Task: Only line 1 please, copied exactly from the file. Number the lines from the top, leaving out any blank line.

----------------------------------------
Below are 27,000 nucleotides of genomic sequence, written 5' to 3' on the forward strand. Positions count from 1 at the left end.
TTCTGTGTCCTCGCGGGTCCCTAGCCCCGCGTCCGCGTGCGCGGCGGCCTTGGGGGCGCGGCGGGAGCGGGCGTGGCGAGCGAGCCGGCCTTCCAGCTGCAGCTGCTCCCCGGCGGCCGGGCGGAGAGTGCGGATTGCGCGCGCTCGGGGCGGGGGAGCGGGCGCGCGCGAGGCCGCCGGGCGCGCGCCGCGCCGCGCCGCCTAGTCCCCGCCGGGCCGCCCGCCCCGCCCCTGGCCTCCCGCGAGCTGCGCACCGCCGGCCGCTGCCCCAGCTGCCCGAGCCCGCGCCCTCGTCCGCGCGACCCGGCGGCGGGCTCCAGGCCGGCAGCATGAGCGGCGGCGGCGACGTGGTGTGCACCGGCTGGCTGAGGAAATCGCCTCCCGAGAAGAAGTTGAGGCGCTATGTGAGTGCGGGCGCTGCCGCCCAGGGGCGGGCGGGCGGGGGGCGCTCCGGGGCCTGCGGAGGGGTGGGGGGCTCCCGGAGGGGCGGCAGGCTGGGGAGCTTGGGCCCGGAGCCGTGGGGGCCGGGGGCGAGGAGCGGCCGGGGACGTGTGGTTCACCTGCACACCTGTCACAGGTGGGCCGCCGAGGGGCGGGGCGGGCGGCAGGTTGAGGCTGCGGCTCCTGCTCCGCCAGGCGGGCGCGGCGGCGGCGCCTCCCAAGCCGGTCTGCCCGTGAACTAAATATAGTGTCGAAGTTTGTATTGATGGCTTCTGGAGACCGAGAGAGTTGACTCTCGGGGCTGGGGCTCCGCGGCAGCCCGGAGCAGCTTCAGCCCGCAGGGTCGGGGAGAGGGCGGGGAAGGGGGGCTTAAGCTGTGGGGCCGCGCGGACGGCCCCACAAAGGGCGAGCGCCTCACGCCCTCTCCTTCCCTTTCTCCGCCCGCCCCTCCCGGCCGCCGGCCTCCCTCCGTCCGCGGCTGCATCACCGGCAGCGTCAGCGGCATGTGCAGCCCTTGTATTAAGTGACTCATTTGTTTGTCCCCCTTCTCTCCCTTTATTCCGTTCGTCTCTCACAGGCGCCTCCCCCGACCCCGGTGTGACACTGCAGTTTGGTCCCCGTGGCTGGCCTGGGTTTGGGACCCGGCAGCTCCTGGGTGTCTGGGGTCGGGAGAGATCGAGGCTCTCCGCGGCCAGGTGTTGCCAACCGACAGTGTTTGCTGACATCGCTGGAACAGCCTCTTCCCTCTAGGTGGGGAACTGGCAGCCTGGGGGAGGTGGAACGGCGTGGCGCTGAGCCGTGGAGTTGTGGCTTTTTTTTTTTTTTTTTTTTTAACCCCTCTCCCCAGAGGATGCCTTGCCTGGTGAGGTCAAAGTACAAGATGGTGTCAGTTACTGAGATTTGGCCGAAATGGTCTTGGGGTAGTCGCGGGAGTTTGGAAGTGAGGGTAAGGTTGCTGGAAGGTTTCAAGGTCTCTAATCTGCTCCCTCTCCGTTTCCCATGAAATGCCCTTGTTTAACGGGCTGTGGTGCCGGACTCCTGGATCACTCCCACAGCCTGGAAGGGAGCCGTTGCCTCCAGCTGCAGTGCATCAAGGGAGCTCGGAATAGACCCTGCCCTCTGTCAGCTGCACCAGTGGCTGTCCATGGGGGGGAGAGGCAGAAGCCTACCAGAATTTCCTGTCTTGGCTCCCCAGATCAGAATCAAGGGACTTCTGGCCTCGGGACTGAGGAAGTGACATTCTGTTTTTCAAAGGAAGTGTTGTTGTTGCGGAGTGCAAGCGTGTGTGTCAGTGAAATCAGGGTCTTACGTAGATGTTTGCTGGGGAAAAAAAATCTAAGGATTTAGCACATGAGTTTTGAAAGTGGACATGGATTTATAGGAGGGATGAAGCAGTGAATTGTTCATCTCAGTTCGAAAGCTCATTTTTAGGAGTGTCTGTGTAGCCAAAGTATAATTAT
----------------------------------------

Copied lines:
Below are 27,000 nucleotides of genomic sequence, written 5' to 3' on the forward strand. Positions count from 1 at the left end.